Now, a round pen is a useful accessory, and I'm glad to have it, but not nearly as glad as I once would have been. On account of, thanks to Ms. Spilker, my horses no longer really have to do anything they don't want. So, pretty much, those round-and-round-we-go-this-way-then-that-at-this-speed-then-that-stop-only-when-I-tell-you days are over.
What we do we instead, you might ask?
Well, here's something George has been working on, and the round pen was part of his equipment.
Our formerly aggressive horse, George, hates for you to stand by his shoulder and ask him to move it away from you. At one time, such a heinous suggestion might have elicited the threat of a bite. At the very least eyes would narrow, ears would pin back, head would snake - drama drama drama.
I've backed off more and more to the point where I'd be standing about two or more feet away, gently just point a little finger at his shoulder, and whisper, "Georgie pie, would you like to move over maybe just maybe?" Even this would cause the smoke to start coming out of his ears.
He'll move over if you ask him other ways, but that shoulder spot is super sensitive, and it just irks him no end.
Well, the other day we were in the round pen. Sometimes when we go in there, George'll go, "Oh yeah, I know what we do - I'll trot round this way, and then I'll trot round the other way once or twice, and --- that's enough now! What else shall we do?" And of course I don't make him go around any more.
So we might do a little shifting his quarters over, and maybe backing up a bit (all at liberty). We might visit other ways to ask him to move his shoulder, or we might just stand still together. The nice thing about a round pen is that the horse and human are contained within a limited safe space, both free to come together or separate as each desires.
The other day, in the round pen, after a few preliminaries, George came up on my right side and stopped with me in the BAD SPOT next to his shoulder. (Normally he likes to put me by his waist.) Then he reached around away from me and bit himself. After a moment, one of us moved away. But immediately he returned to the same position and did the same thing - tensed up and reached round to bite himself.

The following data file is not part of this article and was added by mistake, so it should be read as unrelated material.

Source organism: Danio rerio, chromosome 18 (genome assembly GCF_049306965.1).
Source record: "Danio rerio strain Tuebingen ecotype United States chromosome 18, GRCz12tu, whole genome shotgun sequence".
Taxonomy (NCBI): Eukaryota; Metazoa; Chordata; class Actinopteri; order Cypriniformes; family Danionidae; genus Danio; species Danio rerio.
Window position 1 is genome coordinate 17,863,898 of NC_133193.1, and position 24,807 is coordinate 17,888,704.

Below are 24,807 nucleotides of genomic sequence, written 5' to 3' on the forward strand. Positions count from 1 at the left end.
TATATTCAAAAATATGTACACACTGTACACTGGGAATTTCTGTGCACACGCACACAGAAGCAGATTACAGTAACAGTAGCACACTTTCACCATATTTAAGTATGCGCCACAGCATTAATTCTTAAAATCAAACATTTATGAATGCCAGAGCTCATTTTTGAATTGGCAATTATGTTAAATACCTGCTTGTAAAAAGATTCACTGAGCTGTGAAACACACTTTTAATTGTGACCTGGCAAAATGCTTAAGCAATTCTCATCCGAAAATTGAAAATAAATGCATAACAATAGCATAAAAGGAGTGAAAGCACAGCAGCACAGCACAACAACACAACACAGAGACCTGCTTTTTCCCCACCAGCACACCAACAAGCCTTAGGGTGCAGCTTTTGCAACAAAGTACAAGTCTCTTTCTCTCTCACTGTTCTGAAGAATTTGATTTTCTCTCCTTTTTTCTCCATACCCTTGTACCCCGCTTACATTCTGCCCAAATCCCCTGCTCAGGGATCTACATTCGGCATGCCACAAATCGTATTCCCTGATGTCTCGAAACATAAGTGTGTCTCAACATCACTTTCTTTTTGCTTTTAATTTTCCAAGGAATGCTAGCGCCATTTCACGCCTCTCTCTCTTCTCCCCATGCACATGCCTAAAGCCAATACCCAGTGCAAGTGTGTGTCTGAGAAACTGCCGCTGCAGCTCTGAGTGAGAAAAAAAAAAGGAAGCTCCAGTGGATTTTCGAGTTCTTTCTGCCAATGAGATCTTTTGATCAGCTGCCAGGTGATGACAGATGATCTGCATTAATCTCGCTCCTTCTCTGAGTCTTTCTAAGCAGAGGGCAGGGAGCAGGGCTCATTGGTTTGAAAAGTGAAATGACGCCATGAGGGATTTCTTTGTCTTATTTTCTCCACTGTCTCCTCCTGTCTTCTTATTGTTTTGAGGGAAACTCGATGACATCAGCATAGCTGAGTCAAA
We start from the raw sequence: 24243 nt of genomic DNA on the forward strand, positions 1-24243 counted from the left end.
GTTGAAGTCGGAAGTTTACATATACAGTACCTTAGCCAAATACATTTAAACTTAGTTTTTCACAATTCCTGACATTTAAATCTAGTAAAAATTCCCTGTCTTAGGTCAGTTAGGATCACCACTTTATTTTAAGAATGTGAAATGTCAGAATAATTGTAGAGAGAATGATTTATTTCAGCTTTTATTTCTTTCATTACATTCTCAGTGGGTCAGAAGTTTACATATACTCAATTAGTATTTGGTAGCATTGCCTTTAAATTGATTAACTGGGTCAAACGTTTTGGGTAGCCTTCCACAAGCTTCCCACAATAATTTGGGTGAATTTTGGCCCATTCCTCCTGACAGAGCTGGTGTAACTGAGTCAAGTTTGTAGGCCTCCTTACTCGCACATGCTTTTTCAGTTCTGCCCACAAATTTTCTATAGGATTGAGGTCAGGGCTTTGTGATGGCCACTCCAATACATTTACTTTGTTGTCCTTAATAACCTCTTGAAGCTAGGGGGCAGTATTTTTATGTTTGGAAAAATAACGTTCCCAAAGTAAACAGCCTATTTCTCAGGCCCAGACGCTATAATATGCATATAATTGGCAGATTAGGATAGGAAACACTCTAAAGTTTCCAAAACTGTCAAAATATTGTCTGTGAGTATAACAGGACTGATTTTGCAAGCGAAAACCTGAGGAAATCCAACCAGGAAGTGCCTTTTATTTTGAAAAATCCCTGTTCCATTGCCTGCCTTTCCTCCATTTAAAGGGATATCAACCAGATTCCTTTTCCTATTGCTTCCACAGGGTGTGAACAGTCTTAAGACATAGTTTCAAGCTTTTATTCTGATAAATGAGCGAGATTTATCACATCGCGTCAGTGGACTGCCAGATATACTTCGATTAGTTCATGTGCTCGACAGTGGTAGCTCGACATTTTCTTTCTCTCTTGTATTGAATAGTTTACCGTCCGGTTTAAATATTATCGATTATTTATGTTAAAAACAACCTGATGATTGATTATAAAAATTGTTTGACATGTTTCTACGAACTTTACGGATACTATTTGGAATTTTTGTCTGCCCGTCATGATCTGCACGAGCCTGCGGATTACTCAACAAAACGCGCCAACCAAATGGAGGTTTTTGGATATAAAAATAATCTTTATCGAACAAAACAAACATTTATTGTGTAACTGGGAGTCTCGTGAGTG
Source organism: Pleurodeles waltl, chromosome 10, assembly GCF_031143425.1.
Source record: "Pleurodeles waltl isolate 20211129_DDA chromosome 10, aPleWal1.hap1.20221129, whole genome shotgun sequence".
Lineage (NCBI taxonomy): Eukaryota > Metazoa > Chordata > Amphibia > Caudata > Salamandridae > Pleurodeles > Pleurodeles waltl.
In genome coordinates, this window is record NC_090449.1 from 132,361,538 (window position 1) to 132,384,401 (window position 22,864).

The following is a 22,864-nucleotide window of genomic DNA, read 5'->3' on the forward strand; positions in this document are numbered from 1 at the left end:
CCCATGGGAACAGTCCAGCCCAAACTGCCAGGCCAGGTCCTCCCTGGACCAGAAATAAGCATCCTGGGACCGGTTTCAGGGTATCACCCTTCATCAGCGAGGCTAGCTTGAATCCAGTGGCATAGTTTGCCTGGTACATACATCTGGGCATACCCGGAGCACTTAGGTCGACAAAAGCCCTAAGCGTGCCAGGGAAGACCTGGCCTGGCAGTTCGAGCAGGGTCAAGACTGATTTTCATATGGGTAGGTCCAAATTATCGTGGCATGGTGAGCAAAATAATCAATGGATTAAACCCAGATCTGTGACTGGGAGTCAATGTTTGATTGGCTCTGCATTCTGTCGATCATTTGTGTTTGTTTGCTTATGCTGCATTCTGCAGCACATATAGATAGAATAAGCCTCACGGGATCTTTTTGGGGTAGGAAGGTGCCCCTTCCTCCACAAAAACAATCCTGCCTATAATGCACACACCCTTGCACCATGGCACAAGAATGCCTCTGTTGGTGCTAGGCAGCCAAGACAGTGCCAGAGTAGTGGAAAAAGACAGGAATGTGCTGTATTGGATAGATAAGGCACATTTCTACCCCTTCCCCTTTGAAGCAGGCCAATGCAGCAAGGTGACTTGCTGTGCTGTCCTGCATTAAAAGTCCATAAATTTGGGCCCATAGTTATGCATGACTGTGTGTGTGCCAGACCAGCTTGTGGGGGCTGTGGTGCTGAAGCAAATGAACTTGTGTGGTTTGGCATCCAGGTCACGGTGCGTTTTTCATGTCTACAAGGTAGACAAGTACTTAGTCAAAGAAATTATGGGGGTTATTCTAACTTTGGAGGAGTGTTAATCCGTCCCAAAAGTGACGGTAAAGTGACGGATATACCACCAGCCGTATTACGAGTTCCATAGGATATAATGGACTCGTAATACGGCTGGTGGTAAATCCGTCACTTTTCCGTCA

This continued several more times. I really didn't say anything - I just stood there and let George use me to probe his fears. He kept returning to the dreaded spot, biting himself each time.
Finally, after several tries, when George came up beside me, he sighed, settled, and dropped his head. Here he is. All his own work.
Later that day we were all out in the field together. When I headed back to the gate, the horses all came with me, and George walked beside me, shoulder to shoulder. He's a fast walker, and after a while I couldn't keep up with him and fell behind. I thought he'd keep going, but he stopped and turned back to look at me. When I caught up, he nudged me with his head, and we set off again together.
George's work is a witness to how seriously a horse can approach his life, his relationships, his fears. George seems aware of the conflict that sometimes exists between his own inner demons and an ideal peaceful world. He faces that disconnect and seeks ways of reconciliation.
I've been enjoying the educational author Alfie Kohn, who has written many interesting books, including one called Punished by Rewards. I believe it's obvious that using negative reinforcement to "train" George to give up his hostile ways would pre-empt and stymie his own dedication to self-improvement. But observing George practicing in the round pen really brought home to me (again) that to offer positive reinforcement is not necessarily benign; it can trivialize and distract from a person's accomplishments and efforts. If I were practicing a difficult piano piece and finally mastered it, how inappropriate and beside-the-point it would be for my teacher to say, "Good job! Now you can have a cookie!" Punishments and rewards are for work that others are making you do.
When my friend who gave us George first encountered him, he was an angry young horse called Buddy. I feel that back in his early, early days, before whatever happened that turned him fearful and mad, there must have been something about him which made the person who named him think of him as a "buddy." I changed his name, because I call every male animal and every little boy "buddy," but I hope he is re-discovering his original self, which does indeed seem to be a true friend.
|George and his sweet friend Rose|